Arteriovenous Malformations: Viewpoint—Surgery


Arteriovenous malformations (AVMs) are congenital vascular lesions that can develop anywhere in the central nervous system. The hemodynamic flow patterns within an AVM determine the probability of it hemorrhaging into the brain. The angioarchitecture of the AVM, its location in eloquent brain tissue, and its venous drainage pattern are important characteristics to consider when assessing surgical risk. Preoperative planning with noninvasive imaging modalities such as functional magnetic resonance imaging and diffusion tensor imaging, along with minimally invasive cerebral angiography, provides objective data that the cerebrovascular neurosurgeon can use to accurately determine the risks of surgical resection and discuss them with the patient. Additionally, preoperative embolization can also be a useful adjunct to AVM resection, making surgical resection safer. In situations where incomplete resection is performed, stereotactic radiosurgery can be a useful adjunct to the treatment plan. This chapter will address a multidisciplinary approach to AVM treatment planning, surgical tenets of AVM resection, and perioperative pitfalls.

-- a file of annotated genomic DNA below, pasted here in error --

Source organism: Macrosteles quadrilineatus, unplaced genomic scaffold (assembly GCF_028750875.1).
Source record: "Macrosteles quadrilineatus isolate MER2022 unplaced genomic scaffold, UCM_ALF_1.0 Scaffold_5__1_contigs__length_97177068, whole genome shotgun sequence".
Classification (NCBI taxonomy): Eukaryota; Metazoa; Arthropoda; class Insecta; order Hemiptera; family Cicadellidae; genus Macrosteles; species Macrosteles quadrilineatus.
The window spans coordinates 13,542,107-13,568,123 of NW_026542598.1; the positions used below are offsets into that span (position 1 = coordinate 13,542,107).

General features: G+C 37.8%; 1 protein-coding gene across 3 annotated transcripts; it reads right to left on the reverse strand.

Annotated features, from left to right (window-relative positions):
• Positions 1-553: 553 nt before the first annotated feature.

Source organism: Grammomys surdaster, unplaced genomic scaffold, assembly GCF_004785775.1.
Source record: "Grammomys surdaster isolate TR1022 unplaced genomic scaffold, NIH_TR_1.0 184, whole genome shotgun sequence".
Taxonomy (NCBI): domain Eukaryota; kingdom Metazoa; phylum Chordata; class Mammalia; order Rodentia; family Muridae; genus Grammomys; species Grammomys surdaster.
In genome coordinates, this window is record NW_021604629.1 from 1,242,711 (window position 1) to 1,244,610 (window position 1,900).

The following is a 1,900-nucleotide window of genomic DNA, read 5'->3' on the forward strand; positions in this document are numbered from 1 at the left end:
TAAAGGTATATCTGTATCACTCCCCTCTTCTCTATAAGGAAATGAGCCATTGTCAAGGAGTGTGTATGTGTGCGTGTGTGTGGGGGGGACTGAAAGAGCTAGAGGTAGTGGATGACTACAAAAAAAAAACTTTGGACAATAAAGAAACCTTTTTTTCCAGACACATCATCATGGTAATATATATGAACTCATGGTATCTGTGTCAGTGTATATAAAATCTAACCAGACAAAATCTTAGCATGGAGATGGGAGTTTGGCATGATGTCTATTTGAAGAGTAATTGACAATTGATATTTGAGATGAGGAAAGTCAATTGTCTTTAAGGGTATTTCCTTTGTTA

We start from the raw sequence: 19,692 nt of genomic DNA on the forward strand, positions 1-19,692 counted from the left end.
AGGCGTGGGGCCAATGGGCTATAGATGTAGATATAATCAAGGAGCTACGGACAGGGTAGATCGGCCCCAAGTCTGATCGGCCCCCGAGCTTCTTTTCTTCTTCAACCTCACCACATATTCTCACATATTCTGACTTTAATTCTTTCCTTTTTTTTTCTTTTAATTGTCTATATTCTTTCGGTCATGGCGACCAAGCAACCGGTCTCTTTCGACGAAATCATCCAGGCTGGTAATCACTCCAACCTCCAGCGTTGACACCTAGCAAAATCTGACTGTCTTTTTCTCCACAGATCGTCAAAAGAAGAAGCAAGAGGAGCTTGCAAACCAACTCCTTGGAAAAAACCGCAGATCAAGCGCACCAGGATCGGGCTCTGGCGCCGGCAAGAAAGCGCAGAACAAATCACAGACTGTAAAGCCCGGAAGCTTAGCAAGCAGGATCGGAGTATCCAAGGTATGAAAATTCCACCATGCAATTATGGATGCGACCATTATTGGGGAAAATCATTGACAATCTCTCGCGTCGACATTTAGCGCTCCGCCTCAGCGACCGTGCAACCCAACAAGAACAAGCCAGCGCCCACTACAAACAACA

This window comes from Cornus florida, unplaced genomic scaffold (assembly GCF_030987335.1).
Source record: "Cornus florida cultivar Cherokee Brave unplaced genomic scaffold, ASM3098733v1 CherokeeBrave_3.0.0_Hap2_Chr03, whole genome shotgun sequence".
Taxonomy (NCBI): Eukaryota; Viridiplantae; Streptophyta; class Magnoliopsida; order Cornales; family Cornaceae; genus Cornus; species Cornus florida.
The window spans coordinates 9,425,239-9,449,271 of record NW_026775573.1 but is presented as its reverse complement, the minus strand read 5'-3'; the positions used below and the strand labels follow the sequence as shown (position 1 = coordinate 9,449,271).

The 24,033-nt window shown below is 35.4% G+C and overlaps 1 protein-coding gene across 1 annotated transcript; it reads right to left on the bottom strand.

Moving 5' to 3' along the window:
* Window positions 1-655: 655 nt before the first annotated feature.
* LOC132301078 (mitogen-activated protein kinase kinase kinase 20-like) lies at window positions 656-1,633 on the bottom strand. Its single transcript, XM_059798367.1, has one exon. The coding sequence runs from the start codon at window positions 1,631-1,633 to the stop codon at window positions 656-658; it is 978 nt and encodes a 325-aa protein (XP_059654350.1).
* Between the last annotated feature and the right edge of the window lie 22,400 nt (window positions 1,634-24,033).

Compute Tomography Angiography Diffusion Tensor Imaging Magnetic Resonance Angiography Digital Subtraction Angiography Preoperative Embolization 
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Copyright information

© Springer Science+Business Media New York 2015

Authors and Affiliations

  1. 1.Department of NeurosurgerySUNY Upstate Medical UniversitySyracuseUSA
  2. 2.Department of NeurologyPrasat Neurological InstituteRajtheveeThailand

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